Following Monday’s announcement of the star-studded indie films competing at Sundance next month, festival organizers announced on Tuesday the nearly 90 films on rest of the equally celebrity-heavy slate. Festival chief Geoff Gilmore also announced the opening night movie, surfing documentary ”Riding Giants” by Stacy Peralta (who previously brought his skateboarding doc ”Dogtown and Z-Boys” to Sundance), will be held not in Salt Lake City but with the rest of the fest in Park City, marking a first in the festival’s 20-year-history. Both the high star quotient and the opening-night shift are indications that Sundance has become bigger than ever as a marketplace for filmmakers looking to sell art films and for Hollywood actors looking to sell themselves.
Among the newly listed films, the most eagerly anticipated may be those in the Premieres section, many of which are all but certain to hit theaters or premium cable by the end of 2004. Noteworthy selections include ”Iron Jawed Angels,” a made-for-HBO film about early 20th-century suffragists, starring Hilary Swank and Anjelica Huston; ”The Motorcycle Diaries,” a biopic about the young Che Guevara, starring ”Y Tu Máma También”’s Gael Garcia Bernal and directed by ”Central Station”’s Walter Salles; Bernardo Bertolucci’s ”The Dreamers,” likely to be the director’s most controversially sexual film since ”Last Tango in Paris”; ”Gettin’ the Man’s Foot Outta Your Baadasssss!,” Mario Van Peebles’ portrait of his father, pioneering blaxploitation filmmaker Melvin Van Peebles; ”Tiptoes,” an offbeat romantic tangle starring Gary Oldman, Kate Beckinsale, Matthew McConaughey, and Patricia Arquette; ”The Butterfly Effect,” in which Ashton Kutcher tries his hand at the psychological thriller genre; Ernest Dickerson’s ”Never Die Alone,” a gangster drama based on the Donald Goines pulp novel and starring DMX; Vondie Curtis Hall’s ”Redemption,” starring Jamie Foxx as the founder of Los Angeles’ Crips gang; ”Saved” about a girl’s struggle at a Baptist high school, with Jena Malone, Mandy Moore, and Macaulay Culkin; and ”Eulogy” a comedy about a family funeral, featuring Ray Romano, Zooey Deschanel, Hank Azaria, and a rare appearance by Debra Winger.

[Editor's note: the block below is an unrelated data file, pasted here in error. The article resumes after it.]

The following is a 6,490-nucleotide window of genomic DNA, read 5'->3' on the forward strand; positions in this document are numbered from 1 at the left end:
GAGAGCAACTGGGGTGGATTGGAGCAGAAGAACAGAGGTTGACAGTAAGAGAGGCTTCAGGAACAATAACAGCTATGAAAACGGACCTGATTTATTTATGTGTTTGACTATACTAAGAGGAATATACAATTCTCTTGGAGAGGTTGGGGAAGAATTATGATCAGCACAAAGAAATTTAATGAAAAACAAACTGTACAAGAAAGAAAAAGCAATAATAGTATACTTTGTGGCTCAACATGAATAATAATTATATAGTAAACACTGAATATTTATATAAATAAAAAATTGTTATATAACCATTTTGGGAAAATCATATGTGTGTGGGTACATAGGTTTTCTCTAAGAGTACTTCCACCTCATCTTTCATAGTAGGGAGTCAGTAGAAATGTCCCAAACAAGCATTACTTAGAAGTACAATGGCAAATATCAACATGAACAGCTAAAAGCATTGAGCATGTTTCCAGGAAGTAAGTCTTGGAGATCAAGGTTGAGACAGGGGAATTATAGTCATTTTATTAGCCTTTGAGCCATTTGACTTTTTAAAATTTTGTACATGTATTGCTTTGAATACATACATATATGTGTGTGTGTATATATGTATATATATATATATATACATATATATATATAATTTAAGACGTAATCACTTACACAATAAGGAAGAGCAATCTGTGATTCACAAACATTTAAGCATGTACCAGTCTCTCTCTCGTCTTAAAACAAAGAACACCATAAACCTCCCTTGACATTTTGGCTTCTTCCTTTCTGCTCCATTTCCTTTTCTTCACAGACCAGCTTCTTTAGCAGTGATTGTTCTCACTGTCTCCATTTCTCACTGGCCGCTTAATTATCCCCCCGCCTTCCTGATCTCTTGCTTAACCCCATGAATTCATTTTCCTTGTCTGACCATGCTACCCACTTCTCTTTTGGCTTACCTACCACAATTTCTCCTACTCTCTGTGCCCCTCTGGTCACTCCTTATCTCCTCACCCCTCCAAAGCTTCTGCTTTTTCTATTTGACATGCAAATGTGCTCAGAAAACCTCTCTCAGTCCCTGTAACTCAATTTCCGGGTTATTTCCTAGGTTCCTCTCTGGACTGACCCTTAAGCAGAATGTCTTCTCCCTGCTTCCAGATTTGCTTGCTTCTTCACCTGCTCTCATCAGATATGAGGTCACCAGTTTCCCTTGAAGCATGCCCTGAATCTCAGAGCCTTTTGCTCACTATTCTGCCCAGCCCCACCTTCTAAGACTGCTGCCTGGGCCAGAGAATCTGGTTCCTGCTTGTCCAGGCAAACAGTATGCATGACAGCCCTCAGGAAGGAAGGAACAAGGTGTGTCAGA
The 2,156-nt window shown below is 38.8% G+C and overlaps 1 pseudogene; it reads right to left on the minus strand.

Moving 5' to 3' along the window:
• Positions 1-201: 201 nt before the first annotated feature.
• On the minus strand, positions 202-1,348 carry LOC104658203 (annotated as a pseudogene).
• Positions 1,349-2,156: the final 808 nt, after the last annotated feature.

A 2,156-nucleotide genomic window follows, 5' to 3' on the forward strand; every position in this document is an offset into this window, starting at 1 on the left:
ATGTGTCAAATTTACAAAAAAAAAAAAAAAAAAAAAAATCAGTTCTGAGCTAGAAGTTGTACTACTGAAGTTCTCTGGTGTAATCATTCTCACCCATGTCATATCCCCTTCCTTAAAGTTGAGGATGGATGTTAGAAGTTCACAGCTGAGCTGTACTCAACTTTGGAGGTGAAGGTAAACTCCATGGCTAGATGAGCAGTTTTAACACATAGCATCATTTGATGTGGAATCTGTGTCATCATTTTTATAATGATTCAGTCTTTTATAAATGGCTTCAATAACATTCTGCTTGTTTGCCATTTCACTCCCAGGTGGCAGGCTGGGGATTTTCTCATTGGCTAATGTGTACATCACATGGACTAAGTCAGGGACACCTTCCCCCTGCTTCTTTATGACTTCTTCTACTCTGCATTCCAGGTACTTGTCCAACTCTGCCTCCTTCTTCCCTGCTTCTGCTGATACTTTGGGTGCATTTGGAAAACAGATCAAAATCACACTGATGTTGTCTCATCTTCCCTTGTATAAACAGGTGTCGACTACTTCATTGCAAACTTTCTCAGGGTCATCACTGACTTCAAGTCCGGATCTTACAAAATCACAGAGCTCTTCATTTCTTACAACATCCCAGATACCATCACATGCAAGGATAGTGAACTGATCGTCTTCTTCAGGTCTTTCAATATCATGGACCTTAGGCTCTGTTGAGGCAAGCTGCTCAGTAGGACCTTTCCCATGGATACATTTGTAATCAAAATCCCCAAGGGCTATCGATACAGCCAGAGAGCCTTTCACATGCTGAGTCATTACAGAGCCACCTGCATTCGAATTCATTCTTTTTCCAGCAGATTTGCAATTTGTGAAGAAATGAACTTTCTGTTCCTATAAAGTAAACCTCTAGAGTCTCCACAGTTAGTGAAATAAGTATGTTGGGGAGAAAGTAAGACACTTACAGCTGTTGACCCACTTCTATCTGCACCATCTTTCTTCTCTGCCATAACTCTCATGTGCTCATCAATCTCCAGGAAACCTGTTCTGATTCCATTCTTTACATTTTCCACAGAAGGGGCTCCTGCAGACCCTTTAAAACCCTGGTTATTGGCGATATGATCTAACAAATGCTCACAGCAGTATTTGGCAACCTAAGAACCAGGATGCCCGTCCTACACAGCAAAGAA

The ”Park City at Midnight” section, competing with the edgier fare offered concurrently at alternative festivals like Slamdance, includes ”Overnight,” about Troy Duffy, the man who got Miramax to buy him a pub; and ”Grand Theft Parsons,” starring Johnny Knoxville in the strange-but-true story of what became of the corpse of country-rocker Gram Parsons after he died in 1973.
World cinema will be represented in several sections, with works by such internationally acclaimed filmmakers as Takeshi Kitano, Stephen Fry, Mike Hodges, Julio Medem, Guy Maddin, and Hector Babenco. The festival runs Jan. 15-25.